Iraq:

On 12 June, Iraqi armed forces launched a new offensive in the Mosul region, pushing towards the village of Hal Aji, situated across the river from the Islamic State hub of Qayara. Qayara contains an airfield which Iraqi forces plan on using as a major-staging ground for the future operation to retake Mosul, only 40 miles to the north.

The same day, Iraqi armed forces around Fallujah managed to create and secure their first safe-exit route for civilians trapped in the ISIL-held city, currently under siege. Within 48 hours, 7,000 people had already managed to escape the city through this route. Iraqi forces announced that they had arrested over 500 suspected members of ISIL, in that figure of 7,000, attempting to flee through the safe-exit route using fake IDs. Since that time, the flow of people escaping from ISIL diminished, dropping from roughly 3,500/day over the weekend to less than 1,000 on Tuesday. ISIL has been conducting a policy of either shooting at civilians as they attempt to flee or demanding a $100 exit tax.

On Monday, the Iraqi government announced that authorities had made the first arrests in regard to reports of the execution of dozens of Sunni men fleeing Fallujah by Shiite militiamen aiding the army in retaking the city. Reports claimed that 643 men had gone missing and been subjected to torture by the militia, with 49 killed. The U.N. reported last week that it “knew of ‘extremely distressing, credible reports’ of men and boys being abused by armed groups working with security forces after fleeing Falluja.” However, not wanting to put such a label on the entirety of Shia militias that Baghdad has come to depend on for its offensives, the Iraqi President, Fuad Massoum, stressed that individuals had committed these acts and that they were not the deliberate actions or orders of a specific group.

Masrour Barzani, head of the Kurdistan Regional Government’s (KRG) Security Council and son of KRG President Massoud Barzani, told reporters this week that he believes that after the defeat of ISIL, Iraq should be partitioned into three separate states, including separate states for the Shia, Sunni, and Kurds because the level of mistrust between the different groups comprising Iraq is too high. The Kurds have already taken steps of their own towards independence, heightening tensions with Baghdad.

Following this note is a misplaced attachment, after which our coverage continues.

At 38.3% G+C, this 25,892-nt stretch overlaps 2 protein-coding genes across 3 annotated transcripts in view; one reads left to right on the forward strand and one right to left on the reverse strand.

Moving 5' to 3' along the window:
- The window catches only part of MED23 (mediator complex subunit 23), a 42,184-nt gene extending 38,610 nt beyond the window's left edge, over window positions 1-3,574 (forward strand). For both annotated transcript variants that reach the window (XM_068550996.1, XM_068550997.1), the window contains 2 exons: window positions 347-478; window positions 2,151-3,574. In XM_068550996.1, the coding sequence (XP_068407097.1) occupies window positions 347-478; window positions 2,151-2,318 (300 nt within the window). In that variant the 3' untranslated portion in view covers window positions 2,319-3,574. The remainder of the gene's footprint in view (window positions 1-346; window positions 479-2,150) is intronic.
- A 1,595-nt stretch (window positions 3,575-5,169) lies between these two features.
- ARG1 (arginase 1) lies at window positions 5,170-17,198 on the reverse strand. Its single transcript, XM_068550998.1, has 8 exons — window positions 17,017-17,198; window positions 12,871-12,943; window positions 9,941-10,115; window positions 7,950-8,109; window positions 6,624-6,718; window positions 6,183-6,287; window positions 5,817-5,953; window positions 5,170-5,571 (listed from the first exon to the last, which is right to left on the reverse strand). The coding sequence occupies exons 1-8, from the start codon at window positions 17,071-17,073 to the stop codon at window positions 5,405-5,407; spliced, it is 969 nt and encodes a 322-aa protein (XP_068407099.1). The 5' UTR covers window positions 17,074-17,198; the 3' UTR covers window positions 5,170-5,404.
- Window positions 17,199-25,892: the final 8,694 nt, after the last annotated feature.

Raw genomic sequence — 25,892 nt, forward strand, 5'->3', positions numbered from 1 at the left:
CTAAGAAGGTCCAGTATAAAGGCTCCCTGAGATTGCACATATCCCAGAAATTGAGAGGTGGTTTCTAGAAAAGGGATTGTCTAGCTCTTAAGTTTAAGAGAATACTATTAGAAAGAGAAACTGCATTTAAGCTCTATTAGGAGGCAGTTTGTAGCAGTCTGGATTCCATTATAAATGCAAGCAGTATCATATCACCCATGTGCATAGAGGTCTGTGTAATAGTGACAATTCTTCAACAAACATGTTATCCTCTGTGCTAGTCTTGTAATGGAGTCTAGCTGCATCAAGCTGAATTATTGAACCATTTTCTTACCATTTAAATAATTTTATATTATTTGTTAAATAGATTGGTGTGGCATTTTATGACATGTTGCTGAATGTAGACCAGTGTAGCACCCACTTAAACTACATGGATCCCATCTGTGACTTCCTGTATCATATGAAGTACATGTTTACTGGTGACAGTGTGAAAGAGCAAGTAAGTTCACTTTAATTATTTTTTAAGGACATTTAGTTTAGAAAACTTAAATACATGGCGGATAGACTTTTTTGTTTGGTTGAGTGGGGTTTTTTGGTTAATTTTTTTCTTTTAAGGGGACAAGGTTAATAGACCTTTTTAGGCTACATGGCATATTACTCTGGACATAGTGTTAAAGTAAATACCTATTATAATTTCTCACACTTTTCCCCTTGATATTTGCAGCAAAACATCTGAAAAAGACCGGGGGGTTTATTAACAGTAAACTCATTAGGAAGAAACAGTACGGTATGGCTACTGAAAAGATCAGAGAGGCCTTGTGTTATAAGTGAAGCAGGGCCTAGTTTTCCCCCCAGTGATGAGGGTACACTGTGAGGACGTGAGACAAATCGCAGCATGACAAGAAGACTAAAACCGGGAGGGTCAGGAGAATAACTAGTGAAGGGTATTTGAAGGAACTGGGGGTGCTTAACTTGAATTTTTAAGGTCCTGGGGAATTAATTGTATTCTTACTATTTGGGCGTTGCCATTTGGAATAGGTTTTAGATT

Moqtada al-Sadr, the powerful Iraqi Shiite cleric who helped rally an insurgency against American forces in Iraq, has asked his supporters to stop attacking the office of rival, Iranian-backed Shiite political parties. Al-Sadr has previously accused these parties of corruption and his followers stormed and assaulted multiple offices at the end of last week. The tension between al-Sadr and the rival political parties began to turn violent in late May, when his supporters stormed Baghdad’s heavily fortified government district, known as the Green Zone, for a second time leading to the deaths of four protesters.

On Wednesday, two separate bomb blasts in Baghdad killed 9 civilians and left multitudes wounded. The attacks targeted a military checkpoint, killing 7 soldiers, and a fruit and vegetable warehouse, killing two civilians.

The United States and Norway have announced a joint initiative to help defuse and destroy mines put in place by ISIL in Iraq and Syria. The $30 million dollar initiative will begin this year and continue through 2017, as the US and Norway prepare to hold a ministerial-level de-mining conference in the autumn at the UN.


Kenya:

UN High Commissioner for Refugees Filippo Grandi visited Kenya this week and met with President Uhuru Kenyatta to talk about the future of Somali refugees in refugee camps in Kenya. President Kenyatta assured the High Commissioner that Kenya would uphold its international obligations and respect the rights of the refugees while returning them to Somalia.

Kenyan authorities have taken eight politicians into custody and detained them on allegations of hate speech as tensions grow between government and opposition supporters ahead of the 2017 presidential election. The detainees are made up of members of both the governing Jubilee coalition and the main opposition group, Coalition for Reforms and Democracy (CORD), and stand accused of making statements that are “laced with ethnic hatred, vilification and border on incitement.” A judge authorized their detention for four days and the politicians are to appear before court again on 17 June.


Libya:

The UN Security Council extended the mandate of the United Nations Support Mission in Libya (UNSMIL) until 15 December to further efforts towards a political solution to the conflict. The current mandate was set to expire on 15 June. The Council also reaffirmed its support for the Libyan Political Agreement as well as the Government of National Accord in stabilizing Libya.

On 14 June, The UN Security Council unanimously adopted Resolution 2292, authorizing inspections of vessels off the coast of Libya suspected of trafficking arms and weapons. The Security Council stated its concern of such weapons falling into the hands of terrorist groups within Libya, most notably ISIL.